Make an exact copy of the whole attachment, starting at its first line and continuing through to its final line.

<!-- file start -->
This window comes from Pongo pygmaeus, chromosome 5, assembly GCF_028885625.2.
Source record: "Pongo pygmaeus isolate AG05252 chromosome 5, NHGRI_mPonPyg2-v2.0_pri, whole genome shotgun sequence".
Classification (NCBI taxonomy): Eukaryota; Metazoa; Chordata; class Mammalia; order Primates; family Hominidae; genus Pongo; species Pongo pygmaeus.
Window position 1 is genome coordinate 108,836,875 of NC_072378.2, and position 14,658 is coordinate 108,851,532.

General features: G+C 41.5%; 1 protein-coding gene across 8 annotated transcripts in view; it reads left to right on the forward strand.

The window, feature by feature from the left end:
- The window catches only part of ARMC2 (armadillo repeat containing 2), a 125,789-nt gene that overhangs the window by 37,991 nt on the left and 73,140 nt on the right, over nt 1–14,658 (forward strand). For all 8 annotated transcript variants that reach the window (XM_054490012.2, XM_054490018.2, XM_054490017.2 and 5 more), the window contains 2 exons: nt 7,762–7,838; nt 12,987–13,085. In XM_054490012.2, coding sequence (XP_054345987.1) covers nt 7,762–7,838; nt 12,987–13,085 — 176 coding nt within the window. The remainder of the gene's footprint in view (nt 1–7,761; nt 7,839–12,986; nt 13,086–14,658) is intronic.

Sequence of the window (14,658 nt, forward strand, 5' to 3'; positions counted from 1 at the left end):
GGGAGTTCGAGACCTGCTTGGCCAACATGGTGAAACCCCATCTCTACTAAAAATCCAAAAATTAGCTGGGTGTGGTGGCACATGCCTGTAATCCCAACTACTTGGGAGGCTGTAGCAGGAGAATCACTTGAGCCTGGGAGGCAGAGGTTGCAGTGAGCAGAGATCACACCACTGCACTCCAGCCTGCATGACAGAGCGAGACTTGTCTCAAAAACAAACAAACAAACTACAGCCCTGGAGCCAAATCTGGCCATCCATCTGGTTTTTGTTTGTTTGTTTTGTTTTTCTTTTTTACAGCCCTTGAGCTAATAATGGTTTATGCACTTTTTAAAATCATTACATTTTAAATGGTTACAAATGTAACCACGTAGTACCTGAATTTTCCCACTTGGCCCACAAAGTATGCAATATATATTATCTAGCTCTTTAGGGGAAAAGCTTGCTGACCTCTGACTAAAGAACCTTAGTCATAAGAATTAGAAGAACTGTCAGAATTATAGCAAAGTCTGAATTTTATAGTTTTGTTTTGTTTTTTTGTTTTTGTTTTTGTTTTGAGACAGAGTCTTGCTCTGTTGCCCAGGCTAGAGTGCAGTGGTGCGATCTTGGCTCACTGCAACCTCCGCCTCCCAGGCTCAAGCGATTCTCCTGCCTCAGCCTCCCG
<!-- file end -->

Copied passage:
This window comes from Pongo pygmaeus, chromosome 5, assembly GCF_028885625.2.
Source record: "Pongo pygmaeus isolate AG05252 chromosome 5, NHGRI_mPonPyg2-v2.0_pri, whole genome shotgun sequence".
Classification (NCBI taxonomy): Eukaryota; Metazoa; Chordata; class Mammalia; order Primates; family Hominidae; genus Pongo; species Pongo pygmaeus.
Window position 1 is genome coordinate 108,836,875 of NC_072378.2, and position 14,658 is coordinate 108,851,532.

General features: G+C 41.5%; 1 protein-coding gene across 8 annotated transcripts in view; it reads left to right on the forward strand.

The window, feature by feature from the left end:
- The window catches only part of ARMC2 (armadillo repeat containing 2), a 125,789-nt gene that overhangs the window by 37,991 nt on the left and 73,140 nt on the right, over nt 1–14,658 (forward strand). For all 8 annotated transcript variants that reach the window (XM_054490012.2, XM_054490018.2, XM_054490017.2 and 5 more), the window contains 2 exons: nt 7,762–7,838; nt 12,987–13,085. In XM_054490012.2, coding sequence (XP_054345987.1) covers nt 7,762–7,838; nt 12,987–13,085 — 176 coding nt within the window. The remainder of the gene's footprint in view (nt 1–7,761; nt 7,839–12,986; nt 13,086–14,658) is intronic.

Sequence of the window (14,658 nt, forward strand, 5' to 3'; positions counted from 1 at the left end):
GGGAGTTCGAGACCTGCTTGGCCAACATGGTGAAACCCCATCTCTACTAAAAATCCAAAAATTAGCTGGGTGTGGTGGCACATGCCTGTAATCCCAACTACTTGGGAGGCTGTAGCAGGAGAATCACTTGAGCCTGGGAGGCAGAGGTTGCAGTGAGCAGAGATCACACCACTGCACTCCAGCCTGCATGACAGAGCGAGACTTGTCTCAAAAACAAACAAACAAACTACAGCCCTGGAGCCAAATCTGGCCATCCATCTGGTTTTTGTTTGTTTGTTTTGTTTTTCTTTTTTACAGCCCTTGAGCTAATAATGGTTTATGCACTTTTTAAAATCATTACATTTTAAATGGTTACAAATGTAACCACGTAGTACCTGAATTTTCCCACTTGGCCCACAAAGTATGCAATATATATTATCTAGCTCTTTAGGGGAAAAGCTTGCTGACCTCTGACTAAAGAACCTTAGTCATAAGAATTAGAAGAACTGTCAGAATTATAGCAAAGTCTGAATTTTATAGTTTTGTTTTGTTTTTTTGTTTTTGTTTTTGTTTTGAGACAGAGTCTTGCTCTGTTGCCCAGGCTAGAGTGCAGTGGTGCGATCTTGGCTCACTGCAACCTCCGCCTCCCAGGCTCAAGCGATTCTCCTGCCTCAGCCTCCCG